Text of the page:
When you change one part of an ecosystem for example, by hunting a certain species, or removing a certain tree, you affect many relationships in that ecosystem. You need all parts of an ecosystem: insects, bacteria, reptiles, amphibians, mammals, plants, trees, for it to be healthy. If you start taking away some of those components, the ecosytem will become sick.

Creating protected natural areas, like the ASYV Nature Park, is important in conserving biodiversity and maintaining a healthy environment. By protecting their habitat, living organims are able thrive and become part of a resilient web of life.

Umunyinya - Acacia - Vachellia or Senegalia sp.

Acacia is a tree that is found in savanna woodland like in the ASYV Nature Park. Acacia trees have adaptations to live in dry, hot environments. Acacia trees have long roots which help to get water from the soil. Many Acacia trees have tiny leaves that help regulate water loss. The small surface area of the leaves reduces loss of water by transpiraton. Acacia trees have sharp thorns to protect from herbivores. Acacia trees are used for making furniture, live fences, soil improvement, firewood, medicine, shade, and bee forage.

The genus of Acacia has recently (2005) been split due to phylogenetic research. Scientists found that some species of Acacia were different enough to merit the creation of new genera. The genus of Acacia still refers to most of the trees species in Australia, whereas many species from Africa, South America and Asia are classified under Vachiella, Senegalia, Acaciella or Mariosousa.
Small leaves to regulate water loss, long thorns to protect from herbivores
Flowers of Umunyinya provide good food for bees
Young Umunyinya tree in ASYV Nature Park

Umuhengeri - Lantana - Lantana camara

Lantana is a bush that has thorns along the branches. The thorns are short compared to Umunyinya. Lantana bushes can dominate in an area so that no other vegetation can grow there. Lantana is native to tropical America and is a serious weed in East Africa. During maintenance activites in the Nature Park, students and staff remove the lantana from the Nature Park by cutting and digging up the roots. It is important to remove the lantana because lantana makes it difficult for other species of trees and plants to grow, reducing the biodiversity of the area.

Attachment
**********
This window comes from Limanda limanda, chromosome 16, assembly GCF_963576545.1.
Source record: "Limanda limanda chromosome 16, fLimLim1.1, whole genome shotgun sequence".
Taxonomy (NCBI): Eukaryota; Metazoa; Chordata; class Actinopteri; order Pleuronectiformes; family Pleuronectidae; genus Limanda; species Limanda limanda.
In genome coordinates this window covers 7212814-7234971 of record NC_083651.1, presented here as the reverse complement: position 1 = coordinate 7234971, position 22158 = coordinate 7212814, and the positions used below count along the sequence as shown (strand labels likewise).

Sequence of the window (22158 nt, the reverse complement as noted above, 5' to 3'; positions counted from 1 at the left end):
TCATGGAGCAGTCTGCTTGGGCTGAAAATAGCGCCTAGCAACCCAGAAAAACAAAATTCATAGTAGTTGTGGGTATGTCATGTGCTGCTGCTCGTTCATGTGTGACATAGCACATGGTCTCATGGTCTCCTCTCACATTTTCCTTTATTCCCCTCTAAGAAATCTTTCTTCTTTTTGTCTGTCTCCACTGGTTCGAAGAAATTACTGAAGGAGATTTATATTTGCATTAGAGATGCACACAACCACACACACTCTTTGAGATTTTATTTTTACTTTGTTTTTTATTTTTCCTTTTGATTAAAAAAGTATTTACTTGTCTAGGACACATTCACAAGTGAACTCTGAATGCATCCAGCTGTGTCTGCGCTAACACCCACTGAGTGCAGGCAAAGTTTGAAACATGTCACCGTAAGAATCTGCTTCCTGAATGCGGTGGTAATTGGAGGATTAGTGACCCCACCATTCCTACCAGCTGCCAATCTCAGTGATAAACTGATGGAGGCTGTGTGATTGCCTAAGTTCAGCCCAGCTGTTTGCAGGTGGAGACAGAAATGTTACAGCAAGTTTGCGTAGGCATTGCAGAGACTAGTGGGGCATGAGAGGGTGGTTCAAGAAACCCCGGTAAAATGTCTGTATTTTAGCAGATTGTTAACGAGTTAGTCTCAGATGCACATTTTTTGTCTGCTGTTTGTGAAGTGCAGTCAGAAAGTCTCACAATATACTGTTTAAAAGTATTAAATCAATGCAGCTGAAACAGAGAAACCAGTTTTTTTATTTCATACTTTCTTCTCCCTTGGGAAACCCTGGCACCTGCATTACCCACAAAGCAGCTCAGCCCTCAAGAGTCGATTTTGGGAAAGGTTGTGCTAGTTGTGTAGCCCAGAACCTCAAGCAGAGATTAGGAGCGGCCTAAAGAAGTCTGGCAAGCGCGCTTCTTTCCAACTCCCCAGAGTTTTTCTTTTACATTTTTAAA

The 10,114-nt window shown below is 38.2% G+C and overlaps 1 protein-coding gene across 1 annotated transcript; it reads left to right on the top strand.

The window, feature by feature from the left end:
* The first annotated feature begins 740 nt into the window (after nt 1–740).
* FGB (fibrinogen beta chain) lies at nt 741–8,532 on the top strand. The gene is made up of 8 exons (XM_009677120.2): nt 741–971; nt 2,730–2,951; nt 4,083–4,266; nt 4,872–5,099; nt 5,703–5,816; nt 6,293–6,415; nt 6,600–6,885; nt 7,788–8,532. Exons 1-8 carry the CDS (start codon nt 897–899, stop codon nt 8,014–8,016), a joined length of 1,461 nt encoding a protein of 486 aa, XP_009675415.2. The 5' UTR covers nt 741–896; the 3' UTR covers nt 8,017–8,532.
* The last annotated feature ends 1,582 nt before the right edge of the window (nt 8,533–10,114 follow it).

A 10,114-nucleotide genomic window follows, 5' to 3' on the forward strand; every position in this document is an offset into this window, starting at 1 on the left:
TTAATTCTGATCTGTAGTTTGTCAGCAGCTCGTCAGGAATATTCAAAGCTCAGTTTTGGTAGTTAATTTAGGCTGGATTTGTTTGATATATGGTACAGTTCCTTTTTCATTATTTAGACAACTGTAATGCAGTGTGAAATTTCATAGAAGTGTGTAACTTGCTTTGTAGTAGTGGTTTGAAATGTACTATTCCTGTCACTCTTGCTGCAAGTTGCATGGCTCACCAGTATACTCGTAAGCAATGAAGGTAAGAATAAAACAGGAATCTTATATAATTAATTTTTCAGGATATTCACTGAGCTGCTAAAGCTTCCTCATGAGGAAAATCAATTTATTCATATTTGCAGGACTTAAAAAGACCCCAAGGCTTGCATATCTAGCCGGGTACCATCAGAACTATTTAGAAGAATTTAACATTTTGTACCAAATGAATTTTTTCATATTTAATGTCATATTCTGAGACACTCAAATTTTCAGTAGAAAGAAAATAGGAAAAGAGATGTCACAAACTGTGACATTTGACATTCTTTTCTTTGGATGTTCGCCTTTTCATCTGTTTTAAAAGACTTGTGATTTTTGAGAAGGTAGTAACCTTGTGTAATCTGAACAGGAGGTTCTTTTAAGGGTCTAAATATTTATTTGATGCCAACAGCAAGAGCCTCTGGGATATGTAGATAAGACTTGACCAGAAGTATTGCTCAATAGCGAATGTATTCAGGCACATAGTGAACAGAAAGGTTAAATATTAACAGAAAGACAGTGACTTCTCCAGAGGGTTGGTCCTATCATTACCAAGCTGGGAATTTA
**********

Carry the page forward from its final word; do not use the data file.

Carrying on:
Lantana forming a dense vegetative cover of the land
Lantana flowers

Inuma - Red-eyed dove - Streptopelia semitorquata

Red-eyed dove, Photo courtesy of Jared Cole 2011

The Red-eyed dove has a rounded head with a small beak. This bird has white, red, purple, grey and black feathers. The Red-eyed dove has red markings around its eyes. It has a loud 'coo' voice. The Red-eyed dove is common in many habitats in Africa. It lives in forest, bushes, open areas and around villages.

Umuserebanya - Striped skink - Trachylepis striata

Skinks are lizards belonging to the family Scincidae. Skinks are mainly insectivores. They eat flies, bugs, butterflies, and worms. Some skinks have the ability to lose their tail if a predator catches them by the tail. This allows them to escape relatively unharmed.

Striped Skink in the Nature Park, Photo courtesy of Jared Cole 2011

Igikeri -Toad/Frog- Order Anura

Toads are common in ASYV. Toads are amphibians and have semi-permeable skin, which allows them to breath through their skin. Toads and frogs are similar. Generally, frogs that have warty, dry skin and live in drier habitats are called toads.

Frogs typically live near water, as most species require water to complete their breeding cycle. Frogs usually lay eggs in water. The eggs hatch into tadpoles. The tadpoles are aquatic and have tails and gills for breathing. The tadpoles will metamorphose into adults by growing arms and legs and losing their tails.

Frogs are considered indicator species for ecosystem health. Frogs are sensitive to pollutants and changes in their ecosystem because of their semi-permeable skin, and reliance on aquatic habitat. In recent history there has been a world wide decline in amphibian species due to habitat destruction, pollution and disease.
Frog life cycle
Columbia Spotted frog (Rana luteiventris) eating a dragon fly in Canada
Toad (Amietophrynus sp.) in ASYV Nature Park

Umusange - Tree entada - Entada abyssinica

This tree has a wide crown that provides shade. It is a deciduous trees, which means it looses its leaves one time during the year, usually in the dry season. It is used for wood, soil conservation (nitrogen fixation), bee food, shade, and as an ornamental. It is widespread in East Africa, and grows in grasslands, woodlands and wetter forests.

Umusange in the ASYV Nature Park

Umuhari - Egyptian mongoose - Herpestes ichneumon